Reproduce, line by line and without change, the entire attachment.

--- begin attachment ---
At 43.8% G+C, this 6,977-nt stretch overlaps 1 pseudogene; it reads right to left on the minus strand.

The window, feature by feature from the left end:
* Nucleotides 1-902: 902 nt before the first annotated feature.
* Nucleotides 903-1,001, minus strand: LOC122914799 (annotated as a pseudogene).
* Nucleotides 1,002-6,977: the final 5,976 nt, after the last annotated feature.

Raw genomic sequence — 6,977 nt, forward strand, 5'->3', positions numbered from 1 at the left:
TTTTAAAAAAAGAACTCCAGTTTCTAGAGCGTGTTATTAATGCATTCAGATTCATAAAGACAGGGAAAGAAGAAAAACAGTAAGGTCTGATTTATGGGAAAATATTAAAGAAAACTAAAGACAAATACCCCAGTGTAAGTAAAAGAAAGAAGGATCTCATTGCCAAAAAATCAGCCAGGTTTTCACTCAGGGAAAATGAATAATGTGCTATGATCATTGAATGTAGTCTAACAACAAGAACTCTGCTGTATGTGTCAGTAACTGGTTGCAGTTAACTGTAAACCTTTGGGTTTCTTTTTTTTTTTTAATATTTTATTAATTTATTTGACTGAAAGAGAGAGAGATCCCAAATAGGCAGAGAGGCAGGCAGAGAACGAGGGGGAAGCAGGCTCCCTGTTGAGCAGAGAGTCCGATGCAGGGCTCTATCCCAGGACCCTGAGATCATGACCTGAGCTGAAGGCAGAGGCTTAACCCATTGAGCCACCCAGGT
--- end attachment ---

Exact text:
At 43.8% G+C, this 6,977-nt stretch overlaps 1 pseudogene; it reads right to left on the minus strand.

The window, feature by feature from the left end:
* Nucleotides 1-902: 902 nt before the first annotated feature.
* Nucleotides 903-1,001, minus strand: LOC122914799 (annotated as a pseudogene).
* Nucleotides 1,002-6,977: the final 5,976 nt, after the last annotated feature.

Raw genomic sequence — 6,977 nt, forward strand, 5'->3', positions numbered from 1 at the left:
TTTTAAAAAAAGAACTCCAGTTTCTAGAGCGTGTTATTAATGCATTCAGATTCATAAAGACAGGGAAAGAAGAAAAACAGTAAGGTCTGATTTATGGGAAAATATTAAAGAAAACTAAAGACAAATACCCCAGTGTAAGTAAAAGAAAGAAGGATCTCATTGCCAAAAAATCAGCCAGGTTTTCACTCAGGGAAAATGAATAATGTGCTATGATCATTGAATGTAGTCTAACAACAAGAACTCTGCTGTATGTGTCAGTAACTGGTTGCAGTTAACTGTAAACCTTTGGGTTTCTTTTTTTTTTTTAATATTTTATTAATTTATTTGACTGAAAGAGAGAGAGATCCCAAATAGGCAGAGAGGCAGGCAGAGAACGAGGGGGAAGCAGGCTCCCTGTTGAGCAGAGAGTCCGATGCAGGGCTCTATCCCAGGACCCTGAGATCATGACCTGAGCTGAAGGCAGAGGCTTAACCCATTGAGCCACCCAGGT